This page briefly describes PmWiki's settings for file and directory permissions in a typical Unix environment.
Simple installation (out of the box)
First, let's look at PmWiki without any cookbook scripts loaded. PmWiki needs to be able to write into the
- wiki.d/ directory to be able to save pages
- uploads/ directory to save uploads.
Those are the *only* directories that need to be writable by the webserver. It doesn't matter to PmWiki who owns or creates those directories, as long as it has write permission to them.
Everything else should be owned by the account holder, and readable by the webserver account (but normally not writable by the webserver account).
That's it -- everything else depends on the specific PHP configuration and running environment, which is detailed below (and which is why there isn't a definitive answer that applies to every situation). But the above two rules are absolute and answer 95% of the questions about directory permissions.
On a Unix host the webserver typically runs with a userid and groupid that is different from the account holder. Usually the webserver account is something like "nobody", "apache", "www", or "httpd". Thus, in a standard installation, the account holder manually creates the
uploads/ directories, and sets the permissions on the directories to be world-writable in order for PmWiki (running as the webserver account) to be able to create files there.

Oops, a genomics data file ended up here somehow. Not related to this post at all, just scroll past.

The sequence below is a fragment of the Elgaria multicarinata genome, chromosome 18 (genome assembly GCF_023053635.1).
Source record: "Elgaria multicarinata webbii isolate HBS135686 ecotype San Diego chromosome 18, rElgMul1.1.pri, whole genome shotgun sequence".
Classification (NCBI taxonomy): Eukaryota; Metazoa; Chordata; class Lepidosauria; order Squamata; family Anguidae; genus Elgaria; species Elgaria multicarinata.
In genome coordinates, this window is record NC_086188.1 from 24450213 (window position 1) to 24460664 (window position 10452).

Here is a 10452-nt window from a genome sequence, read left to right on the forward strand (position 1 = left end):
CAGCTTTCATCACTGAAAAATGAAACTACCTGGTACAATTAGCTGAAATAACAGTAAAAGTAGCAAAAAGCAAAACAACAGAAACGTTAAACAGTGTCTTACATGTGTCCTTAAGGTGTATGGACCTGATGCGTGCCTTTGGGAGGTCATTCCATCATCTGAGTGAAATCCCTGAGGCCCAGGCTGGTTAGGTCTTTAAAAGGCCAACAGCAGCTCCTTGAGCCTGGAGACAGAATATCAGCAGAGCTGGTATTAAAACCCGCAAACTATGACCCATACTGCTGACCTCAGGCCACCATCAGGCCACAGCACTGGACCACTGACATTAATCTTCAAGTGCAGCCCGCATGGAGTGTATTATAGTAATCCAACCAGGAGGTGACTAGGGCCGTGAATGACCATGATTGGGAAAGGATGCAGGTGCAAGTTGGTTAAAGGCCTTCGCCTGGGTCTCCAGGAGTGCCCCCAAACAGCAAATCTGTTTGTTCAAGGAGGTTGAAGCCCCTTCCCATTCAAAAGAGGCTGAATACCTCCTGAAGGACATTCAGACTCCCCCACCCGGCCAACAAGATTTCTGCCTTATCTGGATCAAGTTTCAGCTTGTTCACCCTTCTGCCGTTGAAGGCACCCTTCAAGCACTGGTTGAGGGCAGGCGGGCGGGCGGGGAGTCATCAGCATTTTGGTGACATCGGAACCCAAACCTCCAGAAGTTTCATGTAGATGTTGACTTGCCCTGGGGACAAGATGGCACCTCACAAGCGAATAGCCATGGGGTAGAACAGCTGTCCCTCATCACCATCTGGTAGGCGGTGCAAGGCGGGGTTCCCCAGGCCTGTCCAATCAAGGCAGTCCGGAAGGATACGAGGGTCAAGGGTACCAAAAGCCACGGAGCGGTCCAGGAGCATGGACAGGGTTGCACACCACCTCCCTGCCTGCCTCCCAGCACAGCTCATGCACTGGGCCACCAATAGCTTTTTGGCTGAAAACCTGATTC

$ pwd /home/pmichaud/public_html/pmwiki $ mkdir uploads $ mkdir wiki.d $ chmod 777 uploads wiki.d $ ls -ld . uploads wiki.d drwxr-xr-x 12 pmichaud pmichaud 1024 Feb 10 11:51 . drwxrwxrwx 8 pmichaud pmichaud 1024 Jan 23 11:58 uploads drwxrwxrwx 2 pmichaud pmichaud 54272 Feb 10 15:29 wiki.d
Avoiding world-write directories
However, lots of people don't like having those world-writable (rwx) permissions on the directories. The only practical way to eliminate the world write permissions is if we can get the webserver and account holder to be the owner and group of the directories and the files within them. Since Unix typically doesn't allow non-superusers to change ownerships of files or directories that already exist, we have to make sure they are created with the correct ownerships in the first place.
To get the directories to be owned by the webserver account, we let PmWiki take care of creating them. This means we temporarily grant write permission to the parent, and then execute PmWiki to allow it to create the directories. However, we also want the newly created directories to have the same group as the account holder, so the account holder can remove or manipulate files in the directories. Therefore, we use Unix's setgid capability (2777 or 'rws' permissions) to cause all newly created files to inherit the same group as the parent.
To avoid world-write directories, use the following instructions instead of the instructions above. If you already have created the wiki.d/ and uploads/ directories, use chown and chmod to match the following results.